Actress, playwright, and storyteller Karen Vuranch will present a first-person portrayal of award-winning author and West Virginia native Pearl S. Buck at 2 p.m. on Sunday, October 13, at The Frank and Jane Gabor West Virginia Folklife Center. This event is free and open to the public.
The Frank and Jane Gabor WV Folklife Center is dedicated to the identification, preservation, and perpetuation of our region’s rich cultural heritage. Vuranch’s presentation is part of The Women’s Lyceum, a celebration of Appalachian Women.
For this event Vuranch will be presenting novelist Pearl S. Buck who was born on June 26, 1892 as Pearl Comfort Sydenstricker in Pocahontas County, West Virginia. Her parents were Southern Presbyterian missionaries who were stationed in China where she lived most of her life.
Pearl S. Buck published over 100 novels, 73 short stories, and more than 200 articles. She won the Pulitzer Prize for her novel “The Good Earth” and was the first American woman to win the Nobel Prize for Literature. Pearl Buck was a social activist and humanitarian, speaking up on a number of causes, including civil rights, women’s rights and children’s causes. Karen Vuranch, as Pearl S. Buck relates the Asian culture through the eyes of an American woman living in China. Her presentation is known as a moving portrayal of one of the important women of the twentieth century.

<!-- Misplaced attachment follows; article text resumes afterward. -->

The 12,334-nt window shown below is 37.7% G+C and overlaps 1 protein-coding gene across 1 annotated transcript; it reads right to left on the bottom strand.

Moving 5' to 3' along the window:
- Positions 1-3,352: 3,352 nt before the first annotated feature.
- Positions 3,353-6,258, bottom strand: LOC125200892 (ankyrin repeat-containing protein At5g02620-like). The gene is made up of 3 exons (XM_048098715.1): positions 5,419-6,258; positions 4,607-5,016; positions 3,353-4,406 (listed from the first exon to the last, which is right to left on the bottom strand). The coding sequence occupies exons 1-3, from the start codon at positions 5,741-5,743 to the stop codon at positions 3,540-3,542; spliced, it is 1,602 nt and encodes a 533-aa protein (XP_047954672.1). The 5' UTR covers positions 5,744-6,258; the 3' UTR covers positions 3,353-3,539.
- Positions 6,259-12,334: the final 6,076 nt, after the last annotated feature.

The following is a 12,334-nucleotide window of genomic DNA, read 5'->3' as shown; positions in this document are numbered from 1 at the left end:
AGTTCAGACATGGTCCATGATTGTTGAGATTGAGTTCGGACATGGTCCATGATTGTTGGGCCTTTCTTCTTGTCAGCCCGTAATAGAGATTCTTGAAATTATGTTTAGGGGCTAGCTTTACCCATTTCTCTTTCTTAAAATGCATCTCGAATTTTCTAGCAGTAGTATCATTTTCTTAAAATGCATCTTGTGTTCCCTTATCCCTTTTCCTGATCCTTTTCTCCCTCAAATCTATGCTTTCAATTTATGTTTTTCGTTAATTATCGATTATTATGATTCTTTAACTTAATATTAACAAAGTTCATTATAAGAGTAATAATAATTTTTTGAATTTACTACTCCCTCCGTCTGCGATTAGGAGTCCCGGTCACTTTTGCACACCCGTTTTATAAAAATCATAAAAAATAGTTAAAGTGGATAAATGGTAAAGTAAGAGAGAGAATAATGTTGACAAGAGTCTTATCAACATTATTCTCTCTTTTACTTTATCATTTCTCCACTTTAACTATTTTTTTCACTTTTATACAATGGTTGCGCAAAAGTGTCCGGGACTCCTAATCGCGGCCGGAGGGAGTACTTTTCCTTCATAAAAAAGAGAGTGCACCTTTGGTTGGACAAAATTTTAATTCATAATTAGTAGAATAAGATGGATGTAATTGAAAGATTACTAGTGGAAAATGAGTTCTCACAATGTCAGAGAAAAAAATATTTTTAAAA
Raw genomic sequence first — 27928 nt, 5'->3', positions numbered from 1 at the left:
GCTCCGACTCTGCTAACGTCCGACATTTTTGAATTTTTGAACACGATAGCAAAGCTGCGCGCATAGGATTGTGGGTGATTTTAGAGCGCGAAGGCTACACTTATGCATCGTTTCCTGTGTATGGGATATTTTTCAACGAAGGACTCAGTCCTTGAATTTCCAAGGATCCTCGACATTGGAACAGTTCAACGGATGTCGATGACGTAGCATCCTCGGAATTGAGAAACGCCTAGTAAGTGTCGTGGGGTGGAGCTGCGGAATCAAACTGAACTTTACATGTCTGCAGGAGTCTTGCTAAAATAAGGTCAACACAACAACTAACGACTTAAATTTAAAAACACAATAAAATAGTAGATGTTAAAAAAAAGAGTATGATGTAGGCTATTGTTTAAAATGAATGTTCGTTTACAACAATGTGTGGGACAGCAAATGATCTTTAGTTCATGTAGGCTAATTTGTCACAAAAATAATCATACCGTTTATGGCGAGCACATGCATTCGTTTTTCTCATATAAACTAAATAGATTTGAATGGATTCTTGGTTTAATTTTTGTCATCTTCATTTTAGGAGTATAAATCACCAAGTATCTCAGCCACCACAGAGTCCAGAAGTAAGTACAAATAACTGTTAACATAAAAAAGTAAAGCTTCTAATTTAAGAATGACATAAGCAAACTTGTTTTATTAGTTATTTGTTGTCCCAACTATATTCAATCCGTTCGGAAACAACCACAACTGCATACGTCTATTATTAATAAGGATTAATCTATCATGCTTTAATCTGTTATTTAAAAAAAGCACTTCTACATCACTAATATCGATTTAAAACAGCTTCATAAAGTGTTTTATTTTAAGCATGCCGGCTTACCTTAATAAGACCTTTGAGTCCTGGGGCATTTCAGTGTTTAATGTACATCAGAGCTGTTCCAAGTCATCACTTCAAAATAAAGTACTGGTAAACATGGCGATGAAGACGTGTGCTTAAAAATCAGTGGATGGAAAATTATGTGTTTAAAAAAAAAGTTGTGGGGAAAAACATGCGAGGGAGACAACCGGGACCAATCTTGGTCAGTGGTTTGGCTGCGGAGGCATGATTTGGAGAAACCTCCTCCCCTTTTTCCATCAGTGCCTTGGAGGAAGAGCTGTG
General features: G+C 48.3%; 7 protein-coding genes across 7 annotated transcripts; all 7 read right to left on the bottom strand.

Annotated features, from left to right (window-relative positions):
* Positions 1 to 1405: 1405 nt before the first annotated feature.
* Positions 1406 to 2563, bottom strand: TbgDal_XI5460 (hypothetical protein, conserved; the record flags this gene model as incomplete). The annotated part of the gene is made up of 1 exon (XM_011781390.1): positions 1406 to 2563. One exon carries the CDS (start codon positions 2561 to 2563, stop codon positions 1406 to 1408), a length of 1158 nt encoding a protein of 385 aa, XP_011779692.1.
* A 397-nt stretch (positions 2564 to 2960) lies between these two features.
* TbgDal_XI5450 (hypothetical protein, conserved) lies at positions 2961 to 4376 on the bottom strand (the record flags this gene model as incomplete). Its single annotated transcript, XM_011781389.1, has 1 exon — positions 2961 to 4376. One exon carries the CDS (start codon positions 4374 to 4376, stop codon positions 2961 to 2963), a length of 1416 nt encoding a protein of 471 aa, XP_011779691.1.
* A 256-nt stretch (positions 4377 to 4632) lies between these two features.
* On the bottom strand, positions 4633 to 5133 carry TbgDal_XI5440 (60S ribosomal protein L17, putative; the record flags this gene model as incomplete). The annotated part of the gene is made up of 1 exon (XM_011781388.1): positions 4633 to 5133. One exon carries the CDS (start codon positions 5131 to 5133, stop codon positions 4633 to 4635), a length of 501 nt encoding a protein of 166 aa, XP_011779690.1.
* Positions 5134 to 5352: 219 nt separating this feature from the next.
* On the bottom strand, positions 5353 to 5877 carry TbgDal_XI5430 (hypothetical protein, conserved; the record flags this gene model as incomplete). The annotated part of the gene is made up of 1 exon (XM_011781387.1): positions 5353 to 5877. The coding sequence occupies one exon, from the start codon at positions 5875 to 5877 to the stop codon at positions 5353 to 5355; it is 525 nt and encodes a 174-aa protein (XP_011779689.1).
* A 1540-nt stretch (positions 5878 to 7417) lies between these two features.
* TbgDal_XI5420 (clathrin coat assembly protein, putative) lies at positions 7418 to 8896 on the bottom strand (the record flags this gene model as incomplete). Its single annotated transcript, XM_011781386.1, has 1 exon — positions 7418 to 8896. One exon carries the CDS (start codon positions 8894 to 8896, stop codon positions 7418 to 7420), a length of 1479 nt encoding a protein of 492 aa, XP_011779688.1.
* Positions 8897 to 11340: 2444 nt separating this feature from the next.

Karen Vuranch has a master’s in Humanities from West Virginia Graduate College and teaches theatre, speech, and Appalachian Studies at Concord University in Athens, West Virginia. In addition to playing novelist Pearl S. Buck, Karen plays labor activist Mother Jones, Civil War soldier and spy Emma Edmunds, Wild West outlaw Belle Starr, chef Julia Child, and beloved children’s author Laura Ingalls Wilder.
Her work has been honored in many ways including with the Tamarack Fellowship for music and video, the Robert C. Byrd Community Service Award from the Corridor L Tourism Commission, in 2004 she was also honored by The West Virginia Storytelling Guild with their Robert McWhorter Achievement Award.
The Women’s Lyceum will continue on October 15 with author Kathy Manley. Manley will read from her memoir, Don’t Tell Them You’re Cold, a story of overcoming poverty. The Lyceum will conclude on October 28 with storyteller Ilene Evans as Memphis Tennessee Garrison, a teacher from the West Virginia coal fields who rose to national prominence with the NAACP. Both of these events begin at 7 p.m. and are free and open to the public.
For additional information about the Women’s Lyceum, call the Folklife Center at 304-367-4403.